In reaching this determination we find Mason v. Loyal Protective Life Insurance Company, supra, persuasive. In that case Dr. Mason, a general practitioner, insured against inability to engage in "a gainful occupation for which he is reasonably fitted," was forced to terminate his practice because of "nerve deafness." Shortly thereafter he obtained a residency in radiology, which paid him $2,712 the first year, $3,195 the second year, and $3,550 the third year. The Iowa Supreme Court held proper the denial of a motion for directed verdict made by the insurer, rejecting the insurer's argument that the residency in radiology was a "gainful occupation for which he is reasonably fitted." The court stated,
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"The three years residency is a learning period which materially differs from the general practice of medicine.
Physicians do not make careers out of being residents. According to the chief of the radiological service of the 'VA' hospital, 'it is a training period, like going to school.' The program is open only to those with an M.D. degree.
If it were not for the money plaintiff receives during his residency certainly the finding would be justified it is a training period like going to school, as the undisputed evidence shows, not a gainful occupation for which plaintiff was reasonably fitted. Indeed the training is for the purpose of fitting plaintiff for an occupation different from the one he previously pursued, the only one for which he had been fitted. Going to school usually helps bring ultimate financial gain to the student. But in the ordinary, popular sense it is hardly a gainful occupation.
Nor do we think the essential character of this residency as a training or educational period becomes, as a matter of law, by plaintiff's receipt of the modest payments allowed him, a gainful occupation for which he is reasonably fitted." (91 N.W. 2 d, at p. 391)
Defendant emphasizes that in Mason the payments received by the plaintiff for the first year of his residency approximated only one-tenth of his earnings in the last full year of his private practice. Indisputably the difference in Dr. Shuman's case is not as great, although there was an $8,000 to $10,000 diminution of earnings as compared to the years immediately prior to his heart attack. But to make the question whether an insured is engaged in a gainful occupation for which he is reasonably fitted turn simply on the quantum of money received by him would be to adopt an oversimplified and arbitrary formula. Whether the activity of a particular insured is in fact a vocational training period, or is rather a "gainful occupation," is a question that should be answered by the jury in light of all of the facts of each case, the money received being only one fact. An insurer is not obligated under a disability policy to underwrite the costs of an insured's decision to change his employment, or his election to engage in training for a new field of endeavor where this decision is not due to the disability suffered. On the other hand, if the jury finds that the decision to become a psychiatrist was caused by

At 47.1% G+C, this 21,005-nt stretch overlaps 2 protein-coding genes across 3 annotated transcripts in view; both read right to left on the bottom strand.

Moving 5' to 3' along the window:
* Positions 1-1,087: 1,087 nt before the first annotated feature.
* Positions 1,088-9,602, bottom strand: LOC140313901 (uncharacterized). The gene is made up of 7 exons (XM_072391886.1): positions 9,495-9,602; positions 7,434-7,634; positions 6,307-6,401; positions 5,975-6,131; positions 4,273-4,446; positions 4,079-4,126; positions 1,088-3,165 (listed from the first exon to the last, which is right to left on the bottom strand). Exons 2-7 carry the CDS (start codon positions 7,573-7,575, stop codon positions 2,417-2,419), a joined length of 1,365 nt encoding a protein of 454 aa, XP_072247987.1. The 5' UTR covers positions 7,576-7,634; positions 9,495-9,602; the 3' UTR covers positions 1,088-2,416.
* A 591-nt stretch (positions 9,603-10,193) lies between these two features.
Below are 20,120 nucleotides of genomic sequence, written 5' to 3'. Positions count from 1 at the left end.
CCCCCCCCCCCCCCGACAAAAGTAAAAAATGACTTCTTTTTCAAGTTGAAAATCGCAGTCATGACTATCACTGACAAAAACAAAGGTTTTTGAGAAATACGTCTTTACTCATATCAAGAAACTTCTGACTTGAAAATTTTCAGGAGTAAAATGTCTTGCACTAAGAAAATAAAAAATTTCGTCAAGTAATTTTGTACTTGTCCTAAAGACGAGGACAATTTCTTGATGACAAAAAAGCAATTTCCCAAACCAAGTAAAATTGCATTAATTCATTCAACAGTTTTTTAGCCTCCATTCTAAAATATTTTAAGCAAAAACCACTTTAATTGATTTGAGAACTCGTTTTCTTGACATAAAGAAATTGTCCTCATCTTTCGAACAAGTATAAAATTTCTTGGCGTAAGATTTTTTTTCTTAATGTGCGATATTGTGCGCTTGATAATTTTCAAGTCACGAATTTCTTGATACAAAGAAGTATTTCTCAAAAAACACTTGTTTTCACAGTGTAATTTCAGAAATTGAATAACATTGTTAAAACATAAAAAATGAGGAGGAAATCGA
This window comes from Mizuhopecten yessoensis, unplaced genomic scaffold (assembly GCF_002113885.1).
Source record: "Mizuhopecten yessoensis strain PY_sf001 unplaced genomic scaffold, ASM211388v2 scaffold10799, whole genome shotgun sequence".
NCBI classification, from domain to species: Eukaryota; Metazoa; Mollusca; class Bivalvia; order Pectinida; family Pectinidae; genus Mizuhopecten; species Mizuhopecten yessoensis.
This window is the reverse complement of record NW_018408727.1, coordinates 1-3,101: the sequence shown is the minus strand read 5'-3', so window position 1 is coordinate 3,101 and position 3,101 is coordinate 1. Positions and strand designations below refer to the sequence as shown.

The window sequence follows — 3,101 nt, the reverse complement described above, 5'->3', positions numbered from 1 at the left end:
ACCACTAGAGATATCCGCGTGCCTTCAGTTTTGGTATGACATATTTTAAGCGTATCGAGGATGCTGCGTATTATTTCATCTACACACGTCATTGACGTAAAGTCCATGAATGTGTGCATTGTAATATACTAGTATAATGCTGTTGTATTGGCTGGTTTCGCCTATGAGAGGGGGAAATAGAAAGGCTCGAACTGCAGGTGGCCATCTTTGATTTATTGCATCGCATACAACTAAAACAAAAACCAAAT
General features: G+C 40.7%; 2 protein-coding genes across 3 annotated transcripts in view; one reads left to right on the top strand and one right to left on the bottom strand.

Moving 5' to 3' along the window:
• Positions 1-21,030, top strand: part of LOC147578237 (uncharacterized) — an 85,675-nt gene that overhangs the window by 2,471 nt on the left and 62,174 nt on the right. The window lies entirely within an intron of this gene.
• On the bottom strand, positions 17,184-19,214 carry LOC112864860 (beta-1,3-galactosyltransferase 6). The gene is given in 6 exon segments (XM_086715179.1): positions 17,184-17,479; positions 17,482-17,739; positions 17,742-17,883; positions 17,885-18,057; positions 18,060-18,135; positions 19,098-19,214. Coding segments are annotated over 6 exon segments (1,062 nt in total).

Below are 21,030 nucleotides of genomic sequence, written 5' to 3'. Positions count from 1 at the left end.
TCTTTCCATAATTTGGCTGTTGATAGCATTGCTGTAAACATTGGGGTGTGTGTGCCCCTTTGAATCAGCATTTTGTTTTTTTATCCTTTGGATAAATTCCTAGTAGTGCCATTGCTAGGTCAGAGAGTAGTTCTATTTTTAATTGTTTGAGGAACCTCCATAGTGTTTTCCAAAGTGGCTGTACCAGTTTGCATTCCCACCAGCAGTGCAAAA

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and was sufficiently related to the disability, we see no reason why the insured should not receive the benefits of his contract.
In the instant case we are persuaded that it was for the jury to determine whether Dr. Shuman's residency was a gainful occupation, and if not, whether plaintiff undertook the residency in psychiatry solely from choice and not because of the condition of his health. In addition, of course, the jury must determine whether Dr. Shuman is disabled to an extent which entitles him to recover on the policy. The insurance company may prove, if it can, that Dr. Shuman is well enough to be a pediatrician or to carry on a medical practice for which he is fitted other than psychiatry.
Since the trial judge entered judgment for defendant because he concluded that plaintiff was engaged in a gainful occupation, he had no occasion to go into the validity of the other defenses pleaded by the insurer, and, of course, neither do we. Nor do we find it necessary to pass on the other points raised in this appeal. We conclude only that the trial court should not have entered summary judgment. The judgment will be set aside and the cause remanded for trial.